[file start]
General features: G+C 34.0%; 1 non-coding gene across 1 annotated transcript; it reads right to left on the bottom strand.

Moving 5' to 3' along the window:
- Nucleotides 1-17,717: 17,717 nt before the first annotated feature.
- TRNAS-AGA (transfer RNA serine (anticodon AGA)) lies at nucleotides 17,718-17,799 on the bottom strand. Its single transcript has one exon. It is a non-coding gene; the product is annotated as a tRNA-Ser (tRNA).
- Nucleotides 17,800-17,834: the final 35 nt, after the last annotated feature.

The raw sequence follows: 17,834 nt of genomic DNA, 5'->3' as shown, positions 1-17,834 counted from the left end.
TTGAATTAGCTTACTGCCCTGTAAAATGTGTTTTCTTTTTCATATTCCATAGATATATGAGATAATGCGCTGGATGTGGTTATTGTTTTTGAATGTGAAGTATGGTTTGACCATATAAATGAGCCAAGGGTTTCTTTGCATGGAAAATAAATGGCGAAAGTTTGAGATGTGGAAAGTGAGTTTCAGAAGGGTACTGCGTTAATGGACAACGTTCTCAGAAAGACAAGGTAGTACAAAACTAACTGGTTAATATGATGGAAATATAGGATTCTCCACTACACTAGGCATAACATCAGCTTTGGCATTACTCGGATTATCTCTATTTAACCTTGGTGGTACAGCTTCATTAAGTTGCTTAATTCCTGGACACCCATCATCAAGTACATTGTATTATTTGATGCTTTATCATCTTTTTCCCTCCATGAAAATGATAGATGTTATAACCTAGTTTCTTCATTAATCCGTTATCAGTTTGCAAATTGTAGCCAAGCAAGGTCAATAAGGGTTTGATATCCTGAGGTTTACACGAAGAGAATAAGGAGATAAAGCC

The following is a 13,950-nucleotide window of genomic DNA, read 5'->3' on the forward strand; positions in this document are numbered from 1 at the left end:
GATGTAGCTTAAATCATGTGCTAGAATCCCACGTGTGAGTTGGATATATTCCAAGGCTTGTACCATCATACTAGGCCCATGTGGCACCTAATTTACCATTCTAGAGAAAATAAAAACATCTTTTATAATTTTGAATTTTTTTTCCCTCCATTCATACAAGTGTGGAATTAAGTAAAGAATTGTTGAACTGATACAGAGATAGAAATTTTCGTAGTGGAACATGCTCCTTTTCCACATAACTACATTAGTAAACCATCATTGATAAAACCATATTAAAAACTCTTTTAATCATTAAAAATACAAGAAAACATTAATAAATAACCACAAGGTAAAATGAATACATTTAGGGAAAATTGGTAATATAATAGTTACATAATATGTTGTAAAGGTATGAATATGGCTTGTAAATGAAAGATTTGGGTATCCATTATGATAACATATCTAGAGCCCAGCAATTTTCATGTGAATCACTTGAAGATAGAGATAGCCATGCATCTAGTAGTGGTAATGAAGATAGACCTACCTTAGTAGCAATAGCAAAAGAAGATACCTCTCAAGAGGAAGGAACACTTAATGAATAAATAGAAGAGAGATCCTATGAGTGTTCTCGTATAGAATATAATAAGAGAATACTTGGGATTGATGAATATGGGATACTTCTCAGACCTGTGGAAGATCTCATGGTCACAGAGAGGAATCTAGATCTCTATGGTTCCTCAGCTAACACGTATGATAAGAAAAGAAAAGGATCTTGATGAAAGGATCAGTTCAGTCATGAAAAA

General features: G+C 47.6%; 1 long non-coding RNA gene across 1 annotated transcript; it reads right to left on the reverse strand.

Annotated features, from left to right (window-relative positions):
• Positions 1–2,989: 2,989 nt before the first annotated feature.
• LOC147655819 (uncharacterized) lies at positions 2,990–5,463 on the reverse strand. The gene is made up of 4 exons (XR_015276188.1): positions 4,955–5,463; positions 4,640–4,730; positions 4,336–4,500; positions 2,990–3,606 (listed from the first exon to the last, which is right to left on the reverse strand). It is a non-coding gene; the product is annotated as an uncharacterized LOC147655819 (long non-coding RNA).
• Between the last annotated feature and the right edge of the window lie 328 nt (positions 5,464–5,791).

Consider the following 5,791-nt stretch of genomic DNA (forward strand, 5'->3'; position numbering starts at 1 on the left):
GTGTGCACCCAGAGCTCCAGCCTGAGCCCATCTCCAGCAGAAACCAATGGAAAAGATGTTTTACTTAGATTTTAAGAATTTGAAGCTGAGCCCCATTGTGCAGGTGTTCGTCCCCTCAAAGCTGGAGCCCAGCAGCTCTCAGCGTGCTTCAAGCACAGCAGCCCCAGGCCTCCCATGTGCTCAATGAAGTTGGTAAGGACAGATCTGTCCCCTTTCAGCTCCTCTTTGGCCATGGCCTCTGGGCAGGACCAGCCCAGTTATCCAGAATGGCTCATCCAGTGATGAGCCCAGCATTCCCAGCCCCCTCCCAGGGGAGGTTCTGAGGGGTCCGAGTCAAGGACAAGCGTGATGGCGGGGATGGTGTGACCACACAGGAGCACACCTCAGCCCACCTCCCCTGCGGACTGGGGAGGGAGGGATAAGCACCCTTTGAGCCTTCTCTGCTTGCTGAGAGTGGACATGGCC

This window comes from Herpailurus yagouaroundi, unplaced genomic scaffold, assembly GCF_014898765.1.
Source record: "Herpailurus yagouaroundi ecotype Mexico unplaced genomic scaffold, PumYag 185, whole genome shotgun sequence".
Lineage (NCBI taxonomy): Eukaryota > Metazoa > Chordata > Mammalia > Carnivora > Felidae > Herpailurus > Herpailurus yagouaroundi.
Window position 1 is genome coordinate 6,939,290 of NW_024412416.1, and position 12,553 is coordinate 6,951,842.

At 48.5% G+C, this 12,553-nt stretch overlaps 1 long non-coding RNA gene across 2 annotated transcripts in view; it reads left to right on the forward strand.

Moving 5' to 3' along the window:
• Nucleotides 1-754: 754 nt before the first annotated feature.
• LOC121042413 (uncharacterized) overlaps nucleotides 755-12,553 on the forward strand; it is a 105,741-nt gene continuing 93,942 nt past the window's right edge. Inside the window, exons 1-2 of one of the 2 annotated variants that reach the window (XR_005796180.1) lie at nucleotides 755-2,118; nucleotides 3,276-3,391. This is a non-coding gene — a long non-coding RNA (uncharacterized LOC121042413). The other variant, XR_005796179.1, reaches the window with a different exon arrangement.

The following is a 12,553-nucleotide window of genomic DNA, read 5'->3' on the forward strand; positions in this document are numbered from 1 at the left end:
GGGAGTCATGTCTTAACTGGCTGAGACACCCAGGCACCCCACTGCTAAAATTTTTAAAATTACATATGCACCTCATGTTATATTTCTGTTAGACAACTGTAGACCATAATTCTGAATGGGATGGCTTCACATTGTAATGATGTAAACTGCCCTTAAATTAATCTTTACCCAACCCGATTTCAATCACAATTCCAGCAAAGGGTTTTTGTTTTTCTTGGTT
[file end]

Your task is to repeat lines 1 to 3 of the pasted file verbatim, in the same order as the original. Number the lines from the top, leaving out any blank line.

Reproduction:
General features: G+C 34.0%; 1 non-coding gene across 1 annotated transcript; it reads right to left on the bottom strand.

Moving 5' to 3' along the window:
- Nucleotides 1-17,717: 17,717 nt before the first annotated feature.